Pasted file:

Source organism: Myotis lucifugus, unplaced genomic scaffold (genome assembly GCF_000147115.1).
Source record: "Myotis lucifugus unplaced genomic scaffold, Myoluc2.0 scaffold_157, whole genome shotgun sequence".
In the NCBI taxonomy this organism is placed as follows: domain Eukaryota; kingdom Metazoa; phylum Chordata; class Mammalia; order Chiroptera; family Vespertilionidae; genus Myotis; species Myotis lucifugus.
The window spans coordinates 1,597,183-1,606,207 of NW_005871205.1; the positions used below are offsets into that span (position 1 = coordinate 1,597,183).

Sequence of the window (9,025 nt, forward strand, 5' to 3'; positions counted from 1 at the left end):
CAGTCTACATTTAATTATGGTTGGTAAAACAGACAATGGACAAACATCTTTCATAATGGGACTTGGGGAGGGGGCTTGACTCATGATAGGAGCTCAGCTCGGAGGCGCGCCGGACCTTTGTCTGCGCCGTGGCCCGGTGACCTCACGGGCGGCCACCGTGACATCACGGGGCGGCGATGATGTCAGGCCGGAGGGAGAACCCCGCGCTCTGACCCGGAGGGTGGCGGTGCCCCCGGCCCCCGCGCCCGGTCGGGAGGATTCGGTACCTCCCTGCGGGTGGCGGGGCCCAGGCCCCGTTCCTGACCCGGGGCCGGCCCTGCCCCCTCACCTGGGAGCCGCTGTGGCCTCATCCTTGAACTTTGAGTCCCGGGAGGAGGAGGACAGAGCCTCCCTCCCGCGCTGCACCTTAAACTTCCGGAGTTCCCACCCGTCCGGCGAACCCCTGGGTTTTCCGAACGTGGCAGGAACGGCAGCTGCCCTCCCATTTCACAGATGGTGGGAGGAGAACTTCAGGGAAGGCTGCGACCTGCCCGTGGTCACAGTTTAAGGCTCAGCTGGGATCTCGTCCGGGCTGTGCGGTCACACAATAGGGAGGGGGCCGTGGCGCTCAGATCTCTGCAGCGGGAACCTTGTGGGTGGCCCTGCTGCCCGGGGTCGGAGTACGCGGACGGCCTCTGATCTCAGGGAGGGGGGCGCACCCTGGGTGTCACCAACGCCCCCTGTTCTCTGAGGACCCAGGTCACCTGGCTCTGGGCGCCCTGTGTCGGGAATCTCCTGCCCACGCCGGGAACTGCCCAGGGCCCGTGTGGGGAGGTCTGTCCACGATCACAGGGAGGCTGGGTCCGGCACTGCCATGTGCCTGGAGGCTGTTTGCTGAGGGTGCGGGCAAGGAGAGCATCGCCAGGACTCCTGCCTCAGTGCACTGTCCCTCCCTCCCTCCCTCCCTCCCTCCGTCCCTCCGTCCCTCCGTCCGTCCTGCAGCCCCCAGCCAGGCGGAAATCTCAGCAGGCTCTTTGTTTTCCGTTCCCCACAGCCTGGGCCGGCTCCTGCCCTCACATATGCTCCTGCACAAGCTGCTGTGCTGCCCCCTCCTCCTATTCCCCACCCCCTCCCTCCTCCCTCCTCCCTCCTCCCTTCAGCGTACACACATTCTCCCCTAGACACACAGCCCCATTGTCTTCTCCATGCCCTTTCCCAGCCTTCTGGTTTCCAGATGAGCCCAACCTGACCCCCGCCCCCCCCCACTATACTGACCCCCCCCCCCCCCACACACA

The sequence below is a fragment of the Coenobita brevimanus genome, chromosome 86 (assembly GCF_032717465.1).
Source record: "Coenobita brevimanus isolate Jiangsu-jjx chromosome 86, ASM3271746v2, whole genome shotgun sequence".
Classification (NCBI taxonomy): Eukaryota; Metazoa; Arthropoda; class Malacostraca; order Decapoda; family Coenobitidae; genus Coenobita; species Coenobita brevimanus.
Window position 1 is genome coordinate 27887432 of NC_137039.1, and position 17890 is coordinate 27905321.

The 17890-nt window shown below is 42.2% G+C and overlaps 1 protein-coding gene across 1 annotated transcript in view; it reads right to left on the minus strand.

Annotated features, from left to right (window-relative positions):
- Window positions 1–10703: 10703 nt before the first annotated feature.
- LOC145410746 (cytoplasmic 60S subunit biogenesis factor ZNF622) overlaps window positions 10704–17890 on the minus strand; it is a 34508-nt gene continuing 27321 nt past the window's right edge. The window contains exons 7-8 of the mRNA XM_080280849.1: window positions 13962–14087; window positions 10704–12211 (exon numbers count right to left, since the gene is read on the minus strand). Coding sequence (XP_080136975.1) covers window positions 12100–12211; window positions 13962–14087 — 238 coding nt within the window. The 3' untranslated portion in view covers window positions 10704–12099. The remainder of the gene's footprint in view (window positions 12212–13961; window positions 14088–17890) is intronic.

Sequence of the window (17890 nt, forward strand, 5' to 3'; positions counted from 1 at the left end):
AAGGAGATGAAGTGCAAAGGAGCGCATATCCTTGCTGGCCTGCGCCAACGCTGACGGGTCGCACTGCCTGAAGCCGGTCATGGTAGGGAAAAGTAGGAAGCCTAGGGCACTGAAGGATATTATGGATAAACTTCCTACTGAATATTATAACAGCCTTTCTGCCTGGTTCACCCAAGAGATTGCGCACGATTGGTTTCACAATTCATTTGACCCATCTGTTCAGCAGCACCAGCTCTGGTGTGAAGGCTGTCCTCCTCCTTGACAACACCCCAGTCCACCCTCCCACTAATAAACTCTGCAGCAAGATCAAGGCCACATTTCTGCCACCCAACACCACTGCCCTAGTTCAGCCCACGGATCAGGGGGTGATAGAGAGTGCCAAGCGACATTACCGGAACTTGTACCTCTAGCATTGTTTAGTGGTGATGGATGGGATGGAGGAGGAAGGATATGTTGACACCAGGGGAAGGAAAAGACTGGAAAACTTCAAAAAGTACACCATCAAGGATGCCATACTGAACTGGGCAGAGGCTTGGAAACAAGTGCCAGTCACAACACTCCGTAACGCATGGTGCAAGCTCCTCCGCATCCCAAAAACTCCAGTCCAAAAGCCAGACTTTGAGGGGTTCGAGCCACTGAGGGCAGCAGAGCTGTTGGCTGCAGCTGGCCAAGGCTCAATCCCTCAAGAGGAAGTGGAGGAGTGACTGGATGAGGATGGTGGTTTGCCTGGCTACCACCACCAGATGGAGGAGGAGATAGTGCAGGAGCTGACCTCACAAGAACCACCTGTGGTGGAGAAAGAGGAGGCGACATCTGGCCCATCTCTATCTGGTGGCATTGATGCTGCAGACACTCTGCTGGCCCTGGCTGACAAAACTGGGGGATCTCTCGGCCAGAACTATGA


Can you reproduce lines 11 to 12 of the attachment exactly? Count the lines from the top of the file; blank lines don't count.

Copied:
The 17890-nt window shown below is 42.2% G+C and overlaps 1 protein-coding gene across 1 annotated transcript in view; it reads right to left on the minus strand.

Annotated features, from left to right (window-relative positions):